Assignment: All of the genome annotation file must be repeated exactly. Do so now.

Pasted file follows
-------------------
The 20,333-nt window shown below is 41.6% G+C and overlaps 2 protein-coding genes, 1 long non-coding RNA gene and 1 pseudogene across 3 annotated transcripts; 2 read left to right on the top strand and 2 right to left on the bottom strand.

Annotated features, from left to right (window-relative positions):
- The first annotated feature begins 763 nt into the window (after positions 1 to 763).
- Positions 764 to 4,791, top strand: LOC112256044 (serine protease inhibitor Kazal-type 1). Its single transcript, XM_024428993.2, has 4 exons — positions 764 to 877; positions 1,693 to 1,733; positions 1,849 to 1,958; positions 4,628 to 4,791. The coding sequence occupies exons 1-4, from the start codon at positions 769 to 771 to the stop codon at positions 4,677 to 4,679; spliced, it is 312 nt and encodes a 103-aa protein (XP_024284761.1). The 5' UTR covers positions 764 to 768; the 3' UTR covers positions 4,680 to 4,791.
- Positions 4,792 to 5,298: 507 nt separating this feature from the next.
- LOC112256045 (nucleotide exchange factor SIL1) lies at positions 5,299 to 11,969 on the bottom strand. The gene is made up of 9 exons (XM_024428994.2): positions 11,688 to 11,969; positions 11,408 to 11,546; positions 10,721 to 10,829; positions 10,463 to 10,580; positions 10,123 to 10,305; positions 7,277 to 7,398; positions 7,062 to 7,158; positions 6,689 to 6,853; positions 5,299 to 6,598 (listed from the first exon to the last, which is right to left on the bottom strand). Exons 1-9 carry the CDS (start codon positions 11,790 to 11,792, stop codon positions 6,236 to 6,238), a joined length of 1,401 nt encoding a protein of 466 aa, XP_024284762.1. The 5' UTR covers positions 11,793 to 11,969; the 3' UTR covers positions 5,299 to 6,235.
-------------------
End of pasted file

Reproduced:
The 20,333-nt window shown below is 41.6% G+C and overlaps 2 protein-coding genes, 1 long non-coding RNA gene and 1 pseudogene across 3 annotated transcripts; 2 read left to right on the top strand and 2 right to left on the bottom strand.

Annotated features, from left to right (window-relative positions):
- The first annotated feature begins 763 nt into the window (after positions 1 to 763).
- Positions 764 to 4,791, top strand: LOC112256044 (serine protease inhibitor Kazal-type 1). Its single transcript, XM_024428993.2, has 4 exons — positions 764 to 877; positions 1,693 to 1,733; positions 1,849 to 1,958; positions 4,628 to 4,791. The coding sequence occupies exons 1-4, from the start codon at positions 769 to 771 to the stop codon at positions 4,677 to 4,679; spliced, it is 312 nt and encodes a 103-aa protein (XP_024284761.1). The 5' UTR covers positions 764 to 768; the 3' UTR covers positions 4,680 to 4,791.
- Positions 4,792 to 5,298: 507 nt separating this feature from the next.
- LOC112256045 (nucleotide exchange factor SIL1) lies at positions 5,299 to 11,969 on the bottom strand. The gene is made up of 9 exons (XM_024428994.2): positions 11,688 to 11,969; positions 11,408 to 11,546; positions 10,721 to 10,829; positions 10,463 to 10,580; positions 10,123 to 10,305; positions 7,277 to 7,398; positions 7,062 to 7,158; positions 6,689 to 6,853; positions 5,299 to 6,598 (listed from the first exon to the last, which is right to left on the bottom strand). Exons 1-9 carry the CDS (start codon positions 11,790 to 11,792, stop codon positions 6,236 to 6,238), a joined length of 1,401 nt encoding a protein of 466 aa, XP_024284762.1. The 5' UTR covers positions 11,793 to 11,969; the 3' UTR covers positions 5,299 to 6,235.